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The blog is a personal commentary by Yale Bock on the specific events which may have occurred in the investment or political world. Specific stocks are mentioned, and many readers find this a good way to gain another perspective on the investment world.

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A Changing of the Guard?

 

One of the crucial aspects of investing in any asset is using one's judgment regarding certainty and risk. The most applicable quote on this topic is from our friend Mr. Buffett, who once said, “If you are not prepared to own a stock for ten years, don't even think about owning it for ten minutes.” The crux of his argument is you are trying to find situations which you can depend on for a long period of time, think decades, not minutes. Even further complicating the matter is technology and it's particularly quick application in the current setting. A further difficulty is how competitive nearly every industry is, as many management teams are looking for ways to use new tools to attack competitors market positions. As society changes and evolves, finding situations where one can look out many years and have confidence things will stay pretty much the same is not easy, to say the least.

 

Over the past week, the investment world learned the financial results of many companies in the corporate world, and what occurred to me was the possibility that we may be seeing a changing of the guard in a few very important sectors, especially those which have been rewarding to investors for a long time. For example, Facebook released outstanding numbers this week and the investment community was very impressed by their traction in mobile advertising, as well as the size and scope of audience. If you consider the fact that Facebook now has over 1.3 billion members, it's reach is just staggering. If you are an advertiser looking for ways to reach the 15-30 age demographic, now or in the future, where do you spend your money, on Facebook or with a television network? Increasingly, more are choosing Zuckerberg's platform. Network and cable television is still a powerful platform, but as an investor you do have to consider where things are headed in the next five to ten years.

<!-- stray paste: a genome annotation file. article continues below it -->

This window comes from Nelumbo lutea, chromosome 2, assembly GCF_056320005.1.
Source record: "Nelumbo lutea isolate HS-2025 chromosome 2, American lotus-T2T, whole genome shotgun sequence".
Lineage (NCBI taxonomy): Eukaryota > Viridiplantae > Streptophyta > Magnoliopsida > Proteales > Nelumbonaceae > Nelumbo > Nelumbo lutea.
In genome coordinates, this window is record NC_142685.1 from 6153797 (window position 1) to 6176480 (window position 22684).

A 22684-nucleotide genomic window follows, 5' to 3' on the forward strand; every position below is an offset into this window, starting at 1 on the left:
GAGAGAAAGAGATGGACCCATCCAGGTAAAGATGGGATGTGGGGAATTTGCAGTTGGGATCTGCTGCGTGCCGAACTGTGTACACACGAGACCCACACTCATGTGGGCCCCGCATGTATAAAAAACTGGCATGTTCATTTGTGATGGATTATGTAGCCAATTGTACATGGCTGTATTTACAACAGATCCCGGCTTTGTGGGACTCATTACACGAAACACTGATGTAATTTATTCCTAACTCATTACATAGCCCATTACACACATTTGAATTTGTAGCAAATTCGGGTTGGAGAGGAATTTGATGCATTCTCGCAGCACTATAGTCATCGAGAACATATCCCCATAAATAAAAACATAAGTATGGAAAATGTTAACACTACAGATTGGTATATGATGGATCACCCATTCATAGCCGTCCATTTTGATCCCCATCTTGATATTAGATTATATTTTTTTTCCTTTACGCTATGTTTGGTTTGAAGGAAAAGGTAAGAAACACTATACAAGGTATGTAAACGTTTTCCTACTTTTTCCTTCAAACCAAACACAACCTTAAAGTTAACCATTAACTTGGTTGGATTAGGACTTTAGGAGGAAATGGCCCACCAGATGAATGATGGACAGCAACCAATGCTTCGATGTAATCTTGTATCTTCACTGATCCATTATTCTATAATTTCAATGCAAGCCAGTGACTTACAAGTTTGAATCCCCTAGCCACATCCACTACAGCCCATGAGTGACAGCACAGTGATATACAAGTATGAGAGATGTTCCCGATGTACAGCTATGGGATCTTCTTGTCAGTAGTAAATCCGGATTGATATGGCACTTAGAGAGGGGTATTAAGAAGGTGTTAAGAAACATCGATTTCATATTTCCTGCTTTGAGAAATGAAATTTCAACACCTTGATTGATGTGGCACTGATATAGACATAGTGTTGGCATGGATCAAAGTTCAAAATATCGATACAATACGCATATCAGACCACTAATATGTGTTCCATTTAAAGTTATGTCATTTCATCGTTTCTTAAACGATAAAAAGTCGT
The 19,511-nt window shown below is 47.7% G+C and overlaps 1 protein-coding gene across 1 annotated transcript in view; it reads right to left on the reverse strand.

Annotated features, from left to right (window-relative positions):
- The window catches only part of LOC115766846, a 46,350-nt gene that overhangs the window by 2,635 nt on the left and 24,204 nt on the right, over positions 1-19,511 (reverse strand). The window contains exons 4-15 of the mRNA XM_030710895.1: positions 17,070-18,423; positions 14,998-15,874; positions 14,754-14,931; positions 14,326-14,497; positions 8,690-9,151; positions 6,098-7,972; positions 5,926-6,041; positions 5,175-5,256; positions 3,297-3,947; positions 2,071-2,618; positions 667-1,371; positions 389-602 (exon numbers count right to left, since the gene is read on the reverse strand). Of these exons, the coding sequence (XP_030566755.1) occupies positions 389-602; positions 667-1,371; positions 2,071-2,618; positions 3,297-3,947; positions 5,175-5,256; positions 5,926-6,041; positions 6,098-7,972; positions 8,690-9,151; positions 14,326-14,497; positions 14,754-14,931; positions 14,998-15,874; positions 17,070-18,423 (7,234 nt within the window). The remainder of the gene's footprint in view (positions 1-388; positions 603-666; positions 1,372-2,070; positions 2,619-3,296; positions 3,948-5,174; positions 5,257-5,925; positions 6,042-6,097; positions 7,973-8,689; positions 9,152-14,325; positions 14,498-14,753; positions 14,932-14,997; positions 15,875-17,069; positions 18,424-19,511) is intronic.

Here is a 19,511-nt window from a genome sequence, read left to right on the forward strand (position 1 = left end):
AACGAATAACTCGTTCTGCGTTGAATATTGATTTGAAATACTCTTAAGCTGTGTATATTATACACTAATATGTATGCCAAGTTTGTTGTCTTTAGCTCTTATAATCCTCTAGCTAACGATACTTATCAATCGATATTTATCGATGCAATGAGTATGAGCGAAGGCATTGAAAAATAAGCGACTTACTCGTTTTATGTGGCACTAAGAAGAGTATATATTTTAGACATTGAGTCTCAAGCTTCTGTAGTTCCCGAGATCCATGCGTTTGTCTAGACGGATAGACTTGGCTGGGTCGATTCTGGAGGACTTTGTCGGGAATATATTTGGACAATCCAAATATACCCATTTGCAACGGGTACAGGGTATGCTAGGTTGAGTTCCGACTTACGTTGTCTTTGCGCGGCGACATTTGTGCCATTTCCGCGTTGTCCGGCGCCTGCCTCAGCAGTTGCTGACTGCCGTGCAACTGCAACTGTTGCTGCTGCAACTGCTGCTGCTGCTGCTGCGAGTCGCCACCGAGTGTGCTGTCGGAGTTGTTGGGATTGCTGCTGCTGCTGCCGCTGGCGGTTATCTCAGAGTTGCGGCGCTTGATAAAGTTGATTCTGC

Next, let's consider the plight of two champions of american culture, McDonald's and Coca-Cola. McDonald's posted very poor results with negative comparisons in every single part of the globe, down anywhere from .5 to 3%. Coca-Cola, which has been and remains an incredible business, posted nice volume growth internationally but continued to struggle a bit in North America. At the other end of the spectrum, Chipolte posted incredible numbers last week, up 17% year over year, and Starbucks also impressed, with same store sales up 7% for the quarter. For nearly five years in a row, Starbucks has posted same store sales of over 5%. It leads us to the same question: Could the broader population be embracing new, healthier, food and beverage choices, as seen by the different numbers these popular brands are reporting? Or are the specific strategies and tactics used by each company the cause of the discrepancies? Either separately, or in combination, these are the kind of decisions investors have to make in thinking about the next decade in terms of where you want your capital allocated. I am not saying Ronald and Coke's big, white, furry, happy bear are still not firmly entrenched in the public's minds. Not at all. My point is there seems to be a slight change at the margin in terms of where people are headed, and those changes may result in big shifts over time, if they continue.